A List of Car Accidents by State: Where It’s Most Dangerous To Drive

Use this list of car accidents by state to see your risk on local roadways. Find out what insurers are paying for auto claims where you live.

Driving is one of the most dangerous methods of transportation. High speeds, large trucks, and impaired motorists all make getting behind the wheel a big risk.

Your risk from a car accident differs depending on where you live.

As you’ll see in this article, a motorist in Mississippi is much more likely to be involved in a fatal car crash than a driver in Washington, D.C. or New York.

This list of car accidents by state presents recent, publicly available numbers to help you understand your risk of injury or death on American roadways.

We also provide the latest information on the amounts auto insurance companies are paying for vehicle accidents throughout the country.

The List of Car Accidents by State

If traffic safety were the same throughout the United States, you would find roughly the same number of car crashes everywhere. There would be about the same level of damages per person across Texas, Minnesota, and New Jersey. More crowded states would have more accidents, but the percentage of fatal crashes would be about the same.

Green US map

Data from the National Highway Traffic Safety Administration (NHTSA) tells a very different story. The NHTSA tracks fatal motor vehicle crashes in every state, along with several adjacent factors. 

The statistics show an interesting mix of factors related to traffic accidents and fatalities. The factors show less of a relationship between population and fatal accidents than you would expect.

In 2018, there were approximately 6,734,000 car accidents in the United States, according to the Insurance Information Institute (III). Of those crashes, 4,807,000 only caused property damage, not personal injury, and 1,894,000 involved non-fatal injuries.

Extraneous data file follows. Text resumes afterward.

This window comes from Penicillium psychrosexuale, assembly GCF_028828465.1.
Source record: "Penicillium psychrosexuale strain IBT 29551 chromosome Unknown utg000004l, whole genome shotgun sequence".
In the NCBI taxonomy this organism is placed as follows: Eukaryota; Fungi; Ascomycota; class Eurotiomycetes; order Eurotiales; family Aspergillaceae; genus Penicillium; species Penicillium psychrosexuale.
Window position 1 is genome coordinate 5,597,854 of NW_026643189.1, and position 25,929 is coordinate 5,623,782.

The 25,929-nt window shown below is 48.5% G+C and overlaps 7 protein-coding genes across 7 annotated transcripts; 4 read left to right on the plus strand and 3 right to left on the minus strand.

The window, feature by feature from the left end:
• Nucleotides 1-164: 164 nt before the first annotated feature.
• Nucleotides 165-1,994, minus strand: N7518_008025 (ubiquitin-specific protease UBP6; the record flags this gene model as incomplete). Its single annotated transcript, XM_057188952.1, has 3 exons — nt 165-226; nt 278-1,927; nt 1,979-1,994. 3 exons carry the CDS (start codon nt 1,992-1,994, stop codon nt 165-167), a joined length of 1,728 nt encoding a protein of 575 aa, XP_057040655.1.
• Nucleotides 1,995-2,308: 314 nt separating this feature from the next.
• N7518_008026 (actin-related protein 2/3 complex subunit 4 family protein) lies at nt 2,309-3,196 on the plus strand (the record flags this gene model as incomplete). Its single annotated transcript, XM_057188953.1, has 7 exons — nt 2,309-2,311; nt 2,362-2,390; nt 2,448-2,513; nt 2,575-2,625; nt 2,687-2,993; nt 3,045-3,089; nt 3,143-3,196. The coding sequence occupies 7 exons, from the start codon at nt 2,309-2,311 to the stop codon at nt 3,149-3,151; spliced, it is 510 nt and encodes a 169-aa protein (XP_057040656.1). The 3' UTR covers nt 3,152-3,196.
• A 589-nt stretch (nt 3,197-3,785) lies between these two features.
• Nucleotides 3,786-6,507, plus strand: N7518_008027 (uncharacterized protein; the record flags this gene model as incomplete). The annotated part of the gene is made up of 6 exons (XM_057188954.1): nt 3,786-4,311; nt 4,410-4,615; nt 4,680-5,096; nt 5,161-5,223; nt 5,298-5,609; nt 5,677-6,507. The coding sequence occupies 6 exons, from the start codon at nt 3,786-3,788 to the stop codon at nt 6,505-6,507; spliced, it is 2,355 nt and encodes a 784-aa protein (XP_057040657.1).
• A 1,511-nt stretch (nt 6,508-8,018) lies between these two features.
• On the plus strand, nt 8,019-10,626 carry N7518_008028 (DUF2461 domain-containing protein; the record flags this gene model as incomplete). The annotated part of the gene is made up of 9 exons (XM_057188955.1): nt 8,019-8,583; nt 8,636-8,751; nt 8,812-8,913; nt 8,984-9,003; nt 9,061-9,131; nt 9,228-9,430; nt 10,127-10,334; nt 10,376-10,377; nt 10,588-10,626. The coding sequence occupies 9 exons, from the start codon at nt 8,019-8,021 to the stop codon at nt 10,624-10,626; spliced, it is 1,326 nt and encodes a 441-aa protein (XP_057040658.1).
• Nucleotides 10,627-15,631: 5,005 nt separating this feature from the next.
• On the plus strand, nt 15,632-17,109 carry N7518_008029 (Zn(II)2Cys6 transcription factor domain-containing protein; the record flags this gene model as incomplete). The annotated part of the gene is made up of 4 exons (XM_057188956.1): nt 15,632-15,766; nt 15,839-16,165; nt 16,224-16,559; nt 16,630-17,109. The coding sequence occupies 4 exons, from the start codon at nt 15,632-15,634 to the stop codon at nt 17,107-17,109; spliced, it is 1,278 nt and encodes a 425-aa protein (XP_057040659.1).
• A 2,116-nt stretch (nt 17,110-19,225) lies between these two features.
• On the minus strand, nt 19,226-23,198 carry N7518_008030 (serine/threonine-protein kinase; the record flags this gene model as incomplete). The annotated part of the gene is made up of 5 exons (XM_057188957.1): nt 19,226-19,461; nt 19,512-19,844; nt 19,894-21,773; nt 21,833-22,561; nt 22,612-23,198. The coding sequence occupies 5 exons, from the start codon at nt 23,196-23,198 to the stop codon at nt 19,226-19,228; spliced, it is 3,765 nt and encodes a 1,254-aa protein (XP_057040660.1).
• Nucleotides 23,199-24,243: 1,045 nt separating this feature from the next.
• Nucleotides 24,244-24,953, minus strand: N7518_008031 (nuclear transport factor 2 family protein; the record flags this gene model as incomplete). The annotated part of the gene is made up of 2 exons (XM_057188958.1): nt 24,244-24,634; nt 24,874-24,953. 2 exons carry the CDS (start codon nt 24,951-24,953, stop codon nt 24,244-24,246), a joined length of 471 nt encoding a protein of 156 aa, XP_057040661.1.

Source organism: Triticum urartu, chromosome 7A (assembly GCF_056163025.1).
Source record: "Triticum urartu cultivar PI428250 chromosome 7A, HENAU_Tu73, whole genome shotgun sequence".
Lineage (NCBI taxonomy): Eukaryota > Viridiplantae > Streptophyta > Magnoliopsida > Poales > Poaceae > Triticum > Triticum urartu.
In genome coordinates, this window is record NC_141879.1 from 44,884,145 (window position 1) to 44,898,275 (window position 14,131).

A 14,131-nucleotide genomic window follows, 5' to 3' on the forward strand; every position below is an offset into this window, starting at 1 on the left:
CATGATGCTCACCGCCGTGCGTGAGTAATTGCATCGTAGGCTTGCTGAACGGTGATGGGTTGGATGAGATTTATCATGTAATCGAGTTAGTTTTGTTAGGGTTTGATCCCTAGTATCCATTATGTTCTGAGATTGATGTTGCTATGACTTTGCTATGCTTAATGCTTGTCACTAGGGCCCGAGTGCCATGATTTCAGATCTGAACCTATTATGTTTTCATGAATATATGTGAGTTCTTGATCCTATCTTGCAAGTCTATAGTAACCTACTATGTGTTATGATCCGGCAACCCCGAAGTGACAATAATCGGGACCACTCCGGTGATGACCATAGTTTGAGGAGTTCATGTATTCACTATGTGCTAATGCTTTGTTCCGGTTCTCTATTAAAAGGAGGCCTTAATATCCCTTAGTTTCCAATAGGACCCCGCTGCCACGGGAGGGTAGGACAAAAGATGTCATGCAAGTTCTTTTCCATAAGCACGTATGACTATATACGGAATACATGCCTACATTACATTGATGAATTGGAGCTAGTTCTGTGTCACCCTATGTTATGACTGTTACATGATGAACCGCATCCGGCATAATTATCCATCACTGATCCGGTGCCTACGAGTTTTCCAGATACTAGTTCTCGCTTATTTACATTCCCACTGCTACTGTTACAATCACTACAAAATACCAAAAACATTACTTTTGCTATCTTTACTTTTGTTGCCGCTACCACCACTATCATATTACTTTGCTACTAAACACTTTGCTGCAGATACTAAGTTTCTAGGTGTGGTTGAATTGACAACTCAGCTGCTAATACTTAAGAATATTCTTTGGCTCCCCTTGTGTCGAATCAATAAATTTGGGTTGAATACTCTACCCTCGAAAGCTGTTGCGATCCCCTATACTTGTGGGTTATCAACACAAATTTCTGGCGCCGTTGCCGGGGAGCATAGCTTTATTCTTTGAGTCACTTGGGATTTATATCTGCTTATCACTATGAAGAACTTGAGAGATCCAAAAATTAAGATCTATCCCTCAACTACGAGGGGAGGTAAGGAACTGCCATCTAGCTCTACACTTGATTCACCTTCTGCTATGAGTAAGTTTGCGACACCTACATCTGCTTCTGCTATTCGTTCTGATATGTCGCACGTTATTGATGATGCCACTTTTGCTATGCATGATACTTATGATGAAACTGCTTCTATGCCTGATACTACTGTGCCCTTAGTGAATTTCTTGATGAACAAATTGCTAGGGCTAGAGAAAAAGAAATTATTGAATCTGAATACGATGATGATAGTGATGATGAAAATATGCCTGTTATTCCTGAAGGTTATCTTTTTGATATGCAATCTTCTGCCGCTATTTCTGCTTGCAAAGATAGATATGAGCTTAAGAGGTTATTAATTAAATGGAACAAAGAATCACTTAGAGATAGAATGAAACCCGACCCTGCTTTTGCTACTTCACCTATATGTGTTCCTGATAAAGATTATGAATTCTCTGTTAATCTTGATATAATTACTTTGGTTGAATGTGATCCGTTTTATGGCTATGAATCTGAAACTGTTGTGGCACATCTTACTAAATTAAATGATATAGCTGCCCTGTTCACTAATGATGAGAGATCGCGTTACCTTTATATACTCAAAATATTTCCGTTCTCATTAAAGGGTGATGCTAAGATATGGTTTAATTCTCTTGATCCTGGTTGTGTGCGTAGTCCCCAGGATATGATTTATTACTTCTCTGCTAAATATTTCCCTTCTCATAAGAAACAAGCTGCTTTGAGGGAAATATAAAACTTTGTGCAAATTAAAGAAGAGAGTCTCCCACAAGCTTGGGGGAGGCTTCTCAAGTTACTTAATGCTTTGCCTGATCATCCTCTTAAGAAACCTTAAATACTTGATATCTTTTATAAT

The NHTSA numbers specifically break out the fatal accident statistics by state, which are compiled and presented below with information from the III.

The relevant factors for this list of car accidents by state:

  1. Number of fatal car accidents
  2. Fatality rate per 100,000 people

Reliable, recent information regarding filed lawsuits for motor vehicle accidents across all states and courts was not available. This is due to the number of different state and federal courts around the country.

The states are sorted by the number of fatal accidents per 100,000 people.

State

Fatal traffic accidents, 2018

Fatal accidents per 100,000 people, 2018

1

Mississippi

664

22.23

2

South Carolina

1,037

20.40

3

Alabama

953

19.5

4

Wyoming

111

19.21

5

New Mexico

391

18.66

6

Montana

182

17.13

7

Arkansas

516

17.12

8

Oklahoma

655

16.61

9

Louisiana

768

16.48

10

West Virginia

294

16.28

11

Kentucky

724

16.2

12

Tennessee

1,041

15.38

13

Missouri

921

15.03

14

South Dakota

130

14.74

15

Florida

3,133

14.71

16

Georgia

1,504

14.3

17

Arizona

1,010

14.08

18

Kansas

404

13.88

19

North Carolina

1,437

13.84

20

North Dakota

105

13.81

21

Idaho

231

13.17

22

Indiana

858

12.82

23

Texas

3,642

12.69

24

Oregon

506

12.07

25

Nebraska

230

11.92

26

Delaware

111

11.48

27

Colorado

632

11.1

28

Nevada

330

10.88

29

Vermont

68

10.86

30

Alaska

80

10.85

31

New Hampshire

147

10.84

32

Maine

137

10.24

33

Wisconsin

588

10.11

34

Iowa

318

10.08

35

Michigan

974

9.7

36

Virginia

820

9.63

37

Pennsylvania

1,190

9.29

38

Ohio

1,068

9.14

39

California

3,563

9.01

40

Maryland

501

8.29

41

Hawaii

117

8.24

42

Connecticut

294

8.23

43

Utah

260

8.22

44

Illinois

1,031

8.09

45

Washington

546

7.25

46

Minnesota

381

6.79

47

New Jersey

564

6.33

48

Rhode Island

59

5.58

49

Massachusetts

360

5.22

50

New York

943

4.83

51

D.C.

31

4.41

NHTSA does not track state statistics for non-fatal automobile accidents. There is data, however, showing where the heaviest insurance losses occur. The table below shows total insurance losses in each state, ranked according to the amount of losses in proportion to the 2019 population. So, South Dakota had the highest total incurred insurance losses proportionally, and Hawaii had the lowest.

State